Christopher Taylor Bird Nature Wildlife Mammal Photography
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Common Swift Picture @
Location: Formentera Island, Ibiza, Balearic Islands, Spain
GPS: 38.6N, 1.4E, elev=225' MAP
Date: June 14, 2015
ID : B13K9018 [4896 x 3264]

bird photography

Common Swift Image @
Location: Formentera Island, Ibiza, Balearic Islands, Spain
GPS: 38.6N, 1.4E, elev=225' MAP
Date: June 14, 2015
ID : B13K9010 [4896 x 3264]

bird photography


Young bird, not yet able to fly

The Common Swift (Apus apus) is a small bird, superficially similar to the barn swallow or house martin. It is, however, completely unrelated to those passerine species, since swifts are in the separate order Apodiformes. The resemblances between the groups are due to convergent evolution reflecting similar life styles.

The scientific name comes from the Greek ?????, apous, meaning "without feet". These birds have very short legs which they use only for clinging to vertical surfaces (hence the German name Mauersegler, literally meaning "wall-glider"). They never settle voluntarily on the ground.

Like swallows, Common Swifts are migratory, and in midsummer they are found in Great Britain and northern Europe, while they winter much further south in southern Africa.

Swifts will occasionally live in forests, but they have adapted more commonly to human sites and will build their nests in all suitable hollows in buildings, under window sills, in the corner rafters of wooden buildings, in chimneys, and in smokestacks. A swift will return to the same nesting site year after year, rebuilding its nest when necessary.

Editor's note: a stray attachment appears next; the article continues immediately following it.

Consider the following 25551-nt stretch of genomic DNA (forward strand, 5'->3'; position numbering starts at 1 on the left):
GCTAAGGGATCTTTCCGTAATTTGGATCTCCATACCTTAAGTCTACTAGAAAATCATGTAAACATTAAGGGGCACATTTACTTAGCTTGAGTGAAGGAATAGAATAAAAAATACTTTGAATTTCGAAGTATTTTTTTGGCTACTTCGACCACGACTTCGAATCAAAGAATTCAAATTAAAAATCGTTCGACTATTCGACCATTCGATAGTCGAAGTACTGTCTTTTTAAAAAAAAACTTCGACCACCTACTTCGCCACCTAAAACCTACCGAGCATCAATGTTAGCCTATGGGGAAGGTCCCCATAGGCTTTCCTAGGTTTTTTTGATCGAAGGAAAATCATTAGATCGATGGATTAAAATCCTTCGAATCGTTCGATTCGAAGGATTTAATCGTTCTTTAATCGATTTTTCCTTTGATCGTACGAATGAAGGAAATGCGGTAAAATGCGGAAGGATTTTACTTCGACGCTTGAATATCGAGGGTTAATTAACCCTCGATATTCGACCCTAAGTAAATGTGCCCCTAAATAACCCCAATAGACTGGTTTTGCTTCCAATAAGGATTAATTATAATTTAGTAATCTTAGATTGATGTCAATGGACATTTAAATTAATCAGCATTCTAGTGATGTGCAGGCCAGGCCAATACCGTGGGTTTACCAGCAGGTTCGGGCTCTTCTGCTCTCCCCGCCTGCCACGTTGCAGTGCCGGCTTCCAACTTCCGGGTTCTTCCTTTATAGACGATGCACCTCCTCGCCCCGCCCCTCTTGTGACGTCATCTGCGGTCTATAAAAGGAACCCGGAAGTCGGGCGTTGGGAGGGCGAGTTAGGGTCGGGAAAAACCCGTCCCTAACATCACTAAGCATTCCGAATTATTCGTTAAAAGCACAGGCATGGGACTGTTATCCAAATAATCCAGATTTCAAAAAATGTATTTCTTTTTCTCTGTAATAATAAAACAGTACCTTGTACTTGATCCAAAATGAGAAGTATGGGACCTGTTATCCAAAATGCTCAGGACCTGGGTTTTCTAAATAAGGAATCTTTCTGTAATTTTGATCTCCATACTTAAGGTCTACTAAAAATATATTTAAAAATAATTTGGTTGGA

Young swifts in the nest can drop their body temperature and become torpid if bad weather prevents their parents from catching insects nearby.

Swifts spend most of their lives in the air, living on the insects they catch in their beaks. They drink, feed, and often mate and sleep on the wing .

Common Swifts are 16-17 cm long with a wingspan of 38-40cm and entirely blackish-brown except for a small white or pale grey patch on their chins which is not visible from a distance. They have a short forked tail and very long swept-back wings that resemble a crescent or a boomerang.

The call is a loud scream in two different tone pitches, of which the higher one is from the female and the lower one from the male.

They often form 'screaming parties' during summer evenings where about 10-15 gather and fly around in circles, all calling out to each other.

The predecessor of the Central European subspecies which lived during the last ice age has been described as Apus apus palapus.

Young bird

Wikimedia Commons has media related to: Apus apus

In heraldry

The heraldic bird known as the "martlet", which is represented without feet, may have been based on the swift, but is generally assumed to refer to the house martin; it was used for the arms of younger sons, perhaps because it symbolized their landless wandering.

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common_swift's Range Map Click here to see the Common Swift's range map!
Listen to the Common Swift Call:

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bird photography